The Swedish car maker’s C40 Recharge is only available as an EV (there will be no petrol or hybrid variants) and it’s manufactured using a variety of sustainable materials.
For instance, the carpets are made from 71 recycled plastic PET bottles, and thanks to renewable wool fibres, it’s the first Volvo to feature leather-free upholstery.
In fact, the car itself (C is for Crossover) has something of a recycled feel to it because it shares its EV powertrain and much of its body with the big-selling XC40.
Unlike its sibling, it has a lower roof line and steeply-raked rear window, while the front end features Volvo’s signature Thor’s Hammer headlights, now augmented with pixel technology designed to avoid dazzling other road users.
It’s also fitted with the latest version of Volvo’s excellent infotainment system, jointly developed with Google and based on the Android operating system.
So now there’s access to Google Play apps and services like Google Assistant and Google Maps. It’s also capable of over-the-air updates, which means the car is constantly kept up to date with the latest software.
The voice commands (prompted by “Hey Google”) usefully cut down on the swiping, pinching and scrolling otherwise needed to control the features within a (modestly sized) 9.0-inch central touchscreen.
Volvo claims the C40 Recharge provides buyers with the high seating position that its owners prefer. The reality is that there’s very little difference between the XC40 and C40 apart from the design.
And we don’t mean that in a bad way because the pure electric XC40 Recharge is a fantastic package, offering a cracking combination of style, practicality, performance and a decent range of up to 259 miles.
The C40’s lower roof line looks smarter and makes it more aerodynamic, resulting in a higher range of 273 miles.
Priced from £48,355, there are two versions of the C40 Recharge on offer – a Single Motor (rear-wheel drive) and Twin Motor (all-wheel drive) and three trims levels – Core, Plus and Ultimate.
The latter has twin electric motors – one on the front and one on the rear axle – and is powered by a 82kWh battery. It has a range of up to 316 miles and a 402bhp electric motor, meaning it can sprint from 0-62mph in a blistering 4.7 seconds.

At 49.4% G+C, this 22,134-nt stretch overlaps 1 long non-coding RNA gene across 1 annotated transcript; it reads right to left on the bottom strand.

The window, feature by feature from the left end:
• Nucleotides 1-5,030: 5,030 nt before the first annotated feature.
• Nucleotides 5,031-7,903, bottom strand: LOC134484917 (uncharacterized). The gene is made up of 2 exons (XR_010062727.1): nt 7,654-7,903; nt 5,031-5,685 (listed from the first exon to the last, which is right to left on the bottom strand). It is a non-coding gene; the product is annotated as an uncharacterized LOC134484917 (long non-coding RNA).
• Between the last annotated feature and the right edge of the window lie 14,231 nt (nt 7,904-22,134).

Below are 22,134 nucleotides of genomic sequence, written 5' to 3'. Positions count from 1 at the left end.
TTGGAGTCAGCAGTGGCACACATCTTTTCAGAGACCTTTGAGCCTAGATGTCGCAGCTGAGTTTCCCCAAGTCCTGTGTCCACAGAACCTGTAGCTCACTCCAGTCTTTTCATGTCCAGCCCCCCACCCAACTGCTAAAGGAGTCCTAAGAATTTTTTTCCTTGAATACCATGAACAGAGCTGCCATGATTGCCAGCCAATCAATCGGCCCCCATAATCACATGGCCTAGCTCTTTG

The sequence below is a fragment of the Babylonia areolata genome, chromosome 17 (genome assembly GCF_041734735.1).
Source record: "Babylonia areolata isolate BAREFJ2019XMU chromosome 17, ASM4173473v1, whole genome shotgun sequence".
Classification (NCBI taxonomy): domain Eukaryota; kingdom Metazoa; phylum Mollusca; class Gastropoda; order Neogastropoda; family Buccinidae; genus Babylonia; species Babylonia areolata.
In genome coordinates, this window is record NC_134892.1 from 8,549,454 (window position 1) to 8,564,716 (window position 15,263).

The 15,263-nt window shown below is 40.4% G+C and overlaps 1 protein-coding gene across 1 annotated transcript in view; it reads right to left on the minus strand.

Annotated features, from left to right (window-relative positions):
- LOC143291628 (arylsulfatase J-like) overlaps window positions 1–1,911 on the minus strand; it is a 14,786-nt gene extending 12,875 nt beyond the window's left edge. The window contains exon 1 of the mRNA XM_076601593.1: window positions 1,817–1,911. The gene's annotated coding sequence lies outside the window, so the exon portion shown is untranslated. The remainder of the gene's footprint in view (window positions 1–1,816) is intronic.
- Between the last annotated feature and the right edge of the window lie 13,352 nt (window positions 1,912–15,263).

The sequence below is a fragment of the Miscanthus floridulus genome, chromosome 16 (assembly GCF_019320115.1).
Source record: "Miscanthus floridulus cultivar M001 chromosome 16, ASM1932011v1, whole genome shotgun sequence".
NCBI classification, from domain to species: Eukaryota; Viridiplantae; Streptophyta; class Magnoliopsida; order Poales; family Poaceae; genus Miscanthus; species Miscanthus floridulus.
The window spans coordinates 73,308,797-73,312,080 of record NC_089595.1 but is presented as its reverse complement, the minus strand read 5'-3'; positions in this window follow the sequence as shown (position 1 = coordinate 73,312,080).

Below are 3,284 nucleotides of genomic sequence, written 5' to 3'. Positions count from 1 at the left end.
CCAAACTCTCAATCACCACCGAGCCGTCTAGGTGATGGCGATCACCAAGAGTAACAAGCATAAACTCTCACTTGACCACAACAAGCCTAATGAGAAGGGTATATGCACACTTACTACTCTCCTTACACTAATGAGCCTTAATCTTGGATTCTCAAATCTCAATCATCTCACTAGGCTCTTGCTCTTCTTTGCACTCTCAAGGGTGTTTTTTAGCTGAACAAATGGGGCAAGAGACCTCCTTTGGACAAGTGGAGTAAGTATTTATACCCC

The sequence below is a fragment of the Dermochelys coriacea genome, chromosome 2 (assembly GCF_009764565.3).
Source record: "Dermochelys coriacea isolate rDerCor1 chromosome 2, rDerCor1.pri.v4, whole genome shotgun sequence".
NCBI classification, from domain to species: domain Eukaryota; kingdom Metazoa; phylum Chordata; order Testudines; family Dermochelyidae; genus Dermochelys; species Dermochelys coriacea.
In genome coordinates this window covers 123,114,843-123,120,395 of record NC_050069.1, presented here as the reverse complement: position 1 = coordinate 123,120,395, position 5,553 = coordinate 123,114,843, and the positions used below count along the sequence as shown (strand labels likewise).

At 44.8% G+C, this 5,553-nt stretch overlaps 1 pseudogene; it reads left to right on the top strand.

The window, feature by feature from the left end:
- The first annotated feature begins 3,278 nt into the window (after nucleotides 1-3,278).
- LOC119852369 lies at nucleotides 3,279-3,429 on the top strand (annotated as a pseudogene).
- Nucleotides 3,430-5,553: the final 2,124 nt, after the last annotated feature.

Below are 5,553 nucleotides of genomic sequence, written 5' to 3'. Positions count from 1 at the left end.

The Single Motor gets a slightly smaller battery (69kWh) and 235bhp electric motor. However, it’s still no slouch (0-62mph in 7.4 seconds) and it had a range of up to 300 miles.
Both versions of the C40 can be replenished from 10 to 80% capacity in 27 minutes (via a 150kW rapid charger), while a full charge from a regular 7.4kW home wallbox takes 11-12 hours to complete. Plug the C40 into an 11kW home charger or public charging point however, and you can cut that time down to seven hours.
On the road, the C40 offers the same combination of performance, practicality and polished road manners as the XC40 Recharge.
The ride is smooth and refined, the steering is light and sharp, and it handles well for a relatively heavy crossover.
There’s surprisingly good body control in faster, more challenging corners and plenty of traction, especially with all-wheel drive models. Ultimately, the C40 is a smoothie, at its best cruising.
The brakes are progressive, which is relatively rare in EVs, and the regenerative braking system (which recovers kinetic energy otherwise lost during braking to recharge the battery) works well, especially in one-pedal mode where a simple lift off the accelerator is usually enough to slow the car down without using the brakes.
If anything, the Twin Motor is a little OTT for most buyers and on the expensive side, so unless you need a 4×4, it’s a little too rapid for everyday driving.
Of course, like any car, the Volvo C40 Recharge is not perfect. For instance, we would have liked some drive modes (there’s no Sport or Normal – just one-pedal or not).
The lower roofline also results in a slight headroom penalty for rear passengers six-foot or over, while the rear window itself is more post box than panoramic, so the view behind is on the challenging side – plus, there’s no rear wiper.
The C40 also has less boot space than the XC40 Recharge. That said, there’s still a useful 413 litres of luggage capacity (down from 452 litres), or a total of 1,205 litres if you flip the 60/40 split rear bench. On the plus side, rear passenger legroom is generous.
Up front there’s a 31-litre compartment under the bonnet – ideal for storing charging cables. There are also plenty of storage spaces scattered inside the cabin for phones, water bottles and other clutter.
As you’d expect from a Volvo, the C40 is packed with the latest safety and driver assistance tech – much of it as standard.
Rivals include the Audi Q4 e-tron, Volkswagen ID.5, Hyundai Ioniq 5, Kia EV6, Skoda Enyaq iV Coupe and the Polestar 2 (which is based on the same platform).
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